The series argument of the second plot() statement is set to the value returned by wma(). That function computes a Weighted Moving Average (WMA) based on two arguments: a series of values to process and an integer that specifies the length of the moving average (TradingView, n.d.). We set these to volume and maLen, our input variable that we gave a standard value of 30.

That plot() statement’s style argument is set to line to display the WMA as a consecutive line. The line’s colour is set to the #222222 firebrick hexadecimal colour and is made slightly thicker than default (linewidth=2) (TradingView, n.d.).

The last line in our example is the hline() function that draws a horizontal line at a fixed price level (TradingView, n.d.). We set this function’s price argument to 0 and its color argument to the black basic TradingView colour. That black line at the zero price level makes it look like the volume histogram bars are ‘stacked on’ this line.

Using thousands and millions precision in TradingView

Now when we add the above example to a GBP/USD chart, the indicator plots volume values that are in their thousands with the ‘K’ notation:

Plotting a volume histogram in TradingView Pine

The input option of the indicator looks like:

Input option of our TradingView example indicator

When we switch to another instrument, like a daily chart of Goldman Sachs, then the indicator plots the volume in millions:

Example of changing the indicator settings in TradingView

The indicator values with the ‘K’ and ’M’ suffix also show up in the chart’s ‘Data Window’ by the way:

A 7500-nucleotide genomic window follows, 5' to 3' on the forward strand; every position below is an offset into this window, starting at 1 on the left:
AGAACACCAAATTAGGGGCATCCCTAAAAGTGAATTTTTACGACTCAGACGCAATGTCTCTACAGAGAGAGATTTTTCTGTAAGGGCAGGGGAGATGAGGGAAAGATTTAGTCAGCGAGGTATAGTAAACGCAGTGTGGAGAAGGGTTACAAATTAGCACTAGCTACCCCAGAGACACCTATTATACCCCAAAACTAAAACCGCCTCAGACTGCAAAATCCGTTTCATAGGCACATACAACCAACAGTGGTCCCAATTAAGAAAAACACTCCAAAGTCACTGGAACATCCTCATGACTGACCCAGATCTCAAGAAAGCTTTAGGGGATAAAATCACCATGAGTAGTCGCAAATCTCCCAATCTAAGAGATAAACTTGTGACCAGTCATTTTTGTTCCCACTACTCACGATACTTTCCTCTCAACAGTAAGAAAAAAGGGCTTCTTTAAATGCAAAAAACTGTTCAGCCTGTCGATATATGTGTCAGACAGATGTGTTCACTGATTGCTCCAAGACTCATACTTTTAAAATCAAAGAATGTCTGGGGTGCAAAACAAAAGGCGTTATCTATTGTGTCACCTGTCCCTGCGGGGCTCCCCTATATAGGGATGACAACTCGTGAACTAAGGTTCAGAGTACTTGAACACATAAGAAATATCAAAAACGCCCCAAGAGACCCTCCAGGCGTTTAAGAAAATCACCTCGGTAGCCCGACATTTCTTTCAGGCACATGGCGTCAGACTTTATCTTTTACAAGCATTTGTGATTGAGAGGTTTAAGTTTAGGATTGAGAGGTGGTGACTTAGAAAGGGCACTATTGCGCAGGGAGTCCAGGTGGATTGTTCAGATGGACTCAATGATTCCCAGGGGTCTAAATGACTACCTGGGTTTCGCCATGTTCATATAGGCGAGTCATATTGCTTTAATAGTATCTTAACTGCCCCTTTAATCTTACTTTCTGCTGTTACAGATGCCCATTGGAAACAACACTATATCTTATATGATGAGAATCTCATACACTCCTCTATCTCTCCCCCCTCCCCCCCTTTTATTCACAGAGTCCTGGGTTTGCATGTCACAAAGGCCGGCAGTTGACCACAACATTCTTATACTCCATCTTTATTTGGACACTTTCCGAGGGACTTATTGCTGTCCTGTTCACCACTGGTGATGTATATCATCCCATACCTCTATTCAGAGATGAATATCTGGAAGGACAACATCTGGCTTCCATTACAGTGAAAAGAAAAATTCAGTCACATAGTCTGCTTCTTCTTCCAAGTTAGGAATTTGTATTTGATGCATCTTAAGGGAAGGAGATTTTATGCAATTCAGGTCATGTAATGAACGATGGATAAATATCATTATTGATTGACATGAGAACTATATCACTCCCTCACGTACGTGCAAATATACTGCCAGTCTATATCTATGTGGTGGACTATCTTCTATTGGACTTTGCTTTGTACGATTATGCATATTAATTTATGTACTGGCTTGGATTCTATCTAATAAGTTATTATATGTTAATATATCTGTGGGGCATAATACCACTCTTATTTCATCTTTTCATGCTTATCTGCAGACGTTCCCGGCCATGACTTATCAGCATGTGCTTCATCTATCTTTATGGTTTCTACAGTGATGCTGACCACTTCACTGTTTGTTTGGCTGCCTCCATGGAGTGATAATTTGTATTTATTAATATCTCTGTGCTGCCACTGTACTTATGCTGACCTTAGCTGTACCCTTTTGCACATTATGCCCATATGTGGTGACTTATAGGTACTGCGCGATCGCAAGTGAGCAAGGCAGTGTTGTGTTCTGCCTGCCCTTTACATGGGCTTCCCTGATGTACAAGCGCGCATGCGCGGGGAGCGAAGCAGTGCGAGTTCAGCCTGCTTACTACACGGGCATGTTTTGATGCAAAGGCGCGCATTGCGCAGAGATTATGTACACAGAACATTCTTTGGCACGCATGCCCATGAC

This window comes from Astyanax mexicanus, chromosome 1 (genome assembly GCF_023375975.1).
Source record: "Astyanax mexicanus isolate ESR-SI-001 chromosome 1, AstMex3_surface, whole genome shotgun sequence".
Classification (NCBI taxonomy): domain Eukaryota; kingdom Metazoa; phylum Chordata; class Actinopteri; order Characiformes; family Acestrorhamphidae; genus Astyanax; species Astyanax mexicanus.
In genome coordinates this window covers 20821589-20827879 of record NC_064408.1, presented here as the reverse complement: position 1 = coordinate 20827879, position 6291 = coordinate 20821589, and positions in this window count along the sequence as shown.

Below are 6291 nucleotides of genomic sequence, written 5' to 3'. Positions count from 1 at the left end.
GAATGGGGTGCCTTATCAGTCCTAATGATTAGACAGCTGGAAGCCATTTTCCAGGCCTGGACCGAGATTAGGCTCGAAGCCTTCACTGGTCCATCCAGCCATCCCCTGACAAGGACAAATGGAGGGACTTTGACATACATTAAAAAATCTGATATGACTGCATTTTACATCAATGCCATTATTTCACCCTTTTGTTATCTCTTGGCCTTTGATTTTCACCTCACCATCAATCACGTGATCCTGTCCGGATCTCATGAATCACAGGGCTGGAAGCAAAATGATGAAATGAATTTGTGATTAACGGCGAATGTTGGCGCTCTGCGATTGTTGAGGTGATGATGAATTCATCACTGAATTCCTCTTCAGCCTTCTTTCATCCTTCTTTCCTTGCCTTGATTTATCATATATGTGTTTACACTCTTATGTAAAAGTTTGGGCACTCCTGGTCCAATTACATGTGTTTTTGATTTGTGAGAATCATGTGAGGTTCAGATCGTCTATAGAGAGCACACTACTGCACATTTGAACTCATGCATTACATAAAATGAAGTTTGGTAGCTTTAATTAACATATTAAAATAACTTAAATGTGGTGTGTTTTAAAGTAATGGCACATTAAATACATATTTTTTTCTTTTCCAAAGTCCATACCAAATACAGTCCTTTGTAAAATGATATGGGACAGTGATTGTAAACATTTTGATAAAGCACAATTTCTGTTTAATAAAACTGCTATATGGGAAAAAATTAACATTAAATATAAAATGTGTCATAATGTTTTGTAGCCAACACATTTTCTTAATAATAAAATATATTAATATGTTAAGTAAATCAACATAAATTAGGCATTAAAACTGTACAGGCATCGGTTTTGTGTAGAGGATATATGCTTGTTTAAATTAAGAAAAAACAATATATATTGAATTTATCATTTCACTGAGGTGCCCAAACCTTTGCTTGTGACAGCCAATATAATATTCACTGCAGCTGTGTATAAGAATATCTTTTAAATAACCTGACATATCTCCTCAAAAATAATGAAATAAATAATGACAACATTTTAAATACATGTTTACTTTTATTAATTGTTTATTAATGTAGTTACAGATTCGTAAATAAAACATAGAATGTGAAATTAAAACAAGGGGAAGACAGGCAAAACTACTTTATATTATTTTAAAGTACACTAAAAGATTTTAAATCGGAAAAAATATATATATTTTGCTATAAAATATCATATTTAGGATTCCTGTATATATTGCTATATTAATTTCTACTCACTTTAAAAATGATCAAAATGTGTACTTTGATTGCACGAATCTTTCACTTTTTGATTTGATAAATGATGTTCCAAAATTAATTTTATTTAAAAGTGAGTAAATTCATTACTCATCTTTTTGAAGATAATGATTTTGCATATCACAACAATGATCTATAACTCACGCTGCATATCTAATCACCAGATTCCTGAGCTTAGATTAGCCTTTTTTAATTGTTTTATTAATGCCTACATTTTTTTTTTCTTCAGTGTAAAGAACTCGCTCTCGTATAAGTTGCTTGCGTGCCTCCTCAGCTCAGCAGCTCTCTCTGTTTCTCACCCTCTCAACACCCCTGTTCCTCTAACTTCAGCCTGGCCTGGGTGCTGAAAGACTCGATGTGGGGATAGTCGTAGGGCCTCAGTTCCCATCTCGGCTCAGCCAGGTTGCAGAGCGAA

Example of decimal precision in TradingView's Data Window

When we set the precision argument of the study() function to 1 or higher, then TradingView doesn’t shorten our values to thousands and millions. For instance, when we change the first line of the previous programming example to:

study(title="Precision example: volume histogram", precision=1)

And when we save the script (without making other changes), the previous Goldman Sachs chart changes to:

Programmatically changing the precision of a TradingView indicator

This also shows that, while we lose some accuracy with the ‘K’ and ’M’ suffixes, they also reduce the amount of chart space that’s required.

To learn more about the study() function and its arguments, see specifying an indicator’s overlaid settings programmatically and setting the indicator’s scaling with code. In fixing the discrepancy between specified and displayed precision we look at how there can be a difference between the precision set with precision and the number of decimals shown on the chart.

Summary

The study() function needs to be added every TradingView indicator. This function defines the indicator’s properties with several arguments, including the required title argument and the optional precision argument. This latter accepts a non-negative integer that specifies how many numbers are displayed after the decimal point of the indicator’s values. When this precision argument isn’t set, the indicator uses with 4 decimals. Values of the indicator can also display with thousands (‘K’) and millions (’M’) notation by setting precision to 0.


References

Mitchell, C. (n.d.). How Traders Can Utilize CCI (Commodity Channel Index) To Trade Stock Trends. Retrieved on March 3, 2016, from http://www.investopedia.com/articles/active-trading/031914/how-traders-can-utilize-cci-commodity-channel-index-trade-stock-trends.asp

Pine Script Language Tutorial (n.d.). Retrieved on February 24, 2016, from https://docs.google.com/document/d/1sCfC873xJEMV7MGzt1L70JTStTE9kcG2q-LDuWWkBeY/

TradingView (n.d.). Script Language Reference Manual. Retrieved on March 3, 2016, from https://www.tradingview.com/study-script-reference/